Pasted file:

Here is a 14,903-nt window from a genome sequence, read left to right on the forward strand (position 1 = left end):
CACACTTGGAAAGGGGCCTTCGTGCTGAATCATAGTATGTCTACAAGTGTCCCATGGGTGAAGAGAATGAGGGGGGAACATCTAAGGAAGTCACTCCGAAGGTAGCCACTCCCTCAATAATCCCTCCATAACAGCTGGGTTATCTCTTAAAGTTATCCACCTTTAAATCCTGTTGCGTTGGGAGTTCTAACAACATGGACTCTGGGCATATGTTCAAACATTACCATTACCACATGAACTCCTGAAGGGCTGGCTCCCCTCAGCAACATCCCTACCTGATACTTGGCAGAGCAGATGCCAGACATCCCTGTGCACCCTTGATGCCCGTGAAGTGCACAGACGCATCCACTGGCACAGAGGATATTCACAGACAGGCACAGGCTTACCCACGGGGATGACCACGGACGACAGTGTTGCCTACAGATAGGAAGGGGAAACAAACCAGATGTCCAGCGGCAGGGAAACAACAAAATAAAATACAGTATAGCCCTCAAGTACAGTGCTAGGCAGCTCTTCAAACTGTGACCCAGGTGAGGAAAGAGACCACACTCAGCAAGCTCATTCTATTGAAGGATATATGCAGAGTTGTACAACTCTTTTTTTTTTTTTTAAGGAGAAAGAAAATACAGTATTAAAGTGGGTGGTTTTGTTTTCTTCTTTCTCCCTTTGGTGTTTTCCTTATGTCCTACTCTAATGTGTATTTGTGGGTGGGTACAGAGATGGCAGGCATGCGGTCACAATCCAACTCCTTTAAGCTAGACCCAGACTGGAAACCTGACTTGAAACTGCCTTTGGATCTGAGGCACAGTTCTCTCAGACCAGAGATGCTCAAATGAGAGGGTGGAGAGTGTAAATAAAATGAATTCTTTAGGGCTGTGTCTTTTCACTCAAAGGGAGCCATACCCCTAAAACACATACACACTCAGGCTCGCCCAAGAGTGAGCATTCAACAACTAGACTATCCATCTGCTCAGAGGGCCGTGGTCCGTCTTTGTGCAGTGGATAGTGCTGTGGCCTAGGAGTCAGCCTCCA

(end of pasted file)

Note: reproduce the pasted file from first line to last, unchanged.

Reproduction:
Here is a 14,903-nt window from a genome sequence, read left to right on the forward strand (position 1 = left end):
CACACTTGGAAAGGGGCCTTCGTGCTGAATCATAGTATGTCTACAAGTGTCCCATGGGTGAAGAGAATGAGGGGGGAACATCTAAGGAAGTCACTCCGAAGGTAGCCACTCCCTCAATAATCCCTCCATAACAGCTGGGTTATCTCTTAAAGTTATCCACCTTTAAATCCTGTTGCGTTGGGAGTTCTAACAACATGGACTCTGGGCATATGTTCAAACATTACCATTACCACATGAACTCCTGAAGGGCTGGCTCCCCTCAGCAACATCCCTACCTGATACTTGGCAGAGCAGATGCCAGACATCCCTGTGCACCCTTGATGCCCGTGAAGTGCACAGACGCATCCACTGGCACAGAGGATATTCACAGACAGGCACAGGCTTACCCACGGGGATGACCACGGACGACAGTGTTGCCTACAGATAGGAAGGGGAAACAAACCAGATGTCCAGCGGCAGGGAAACAACAAAATAAAATACAGTATAGCCCTCAAGTACAGTGCTAGGCAGCTCTTCAAACTGTGACCCAGGTGAGGAAAGAGACCACACTCAGCAAGCTCATTCTATTGAAGGATATATGCAGAGTTGTACAACTCTTTTTTTTTTTTTTAAGGAGAAAGAAAATACAGTATTAAAGTGGGTGGTTTTGTTTTCTTCTTTCTCCCTTTGGTGTTTTCCTTATGTCCTACTCTAATGTGTATTTGTGGGTGGGTACAGAGATGGCAGGCATGCGGTCACAATCCAACTCCTTTAAGCTAGACCCAGACTGGAAACCTGACTTGAAACTGCCTTTGGATCTGAGGCACAGTTCTCTCAGACCAGAGATGCTCAAATGAGAGGGTGGAGAGTGTAAATAAAATGAATTCTTTAGGGCTGTGTCTTTTCACTCAAAGGGAGCCATACCCCTAAAACACATACACACTCAGGCTCGCCCAAGAGTGAGCATTCAACAACTAGACTATCCATCTGCTCAGAGGGCCGTGGTCCGTCTTTGTGCAGTGGATAGTGCTGTGGCCTAGGAGTCAGCCTCCA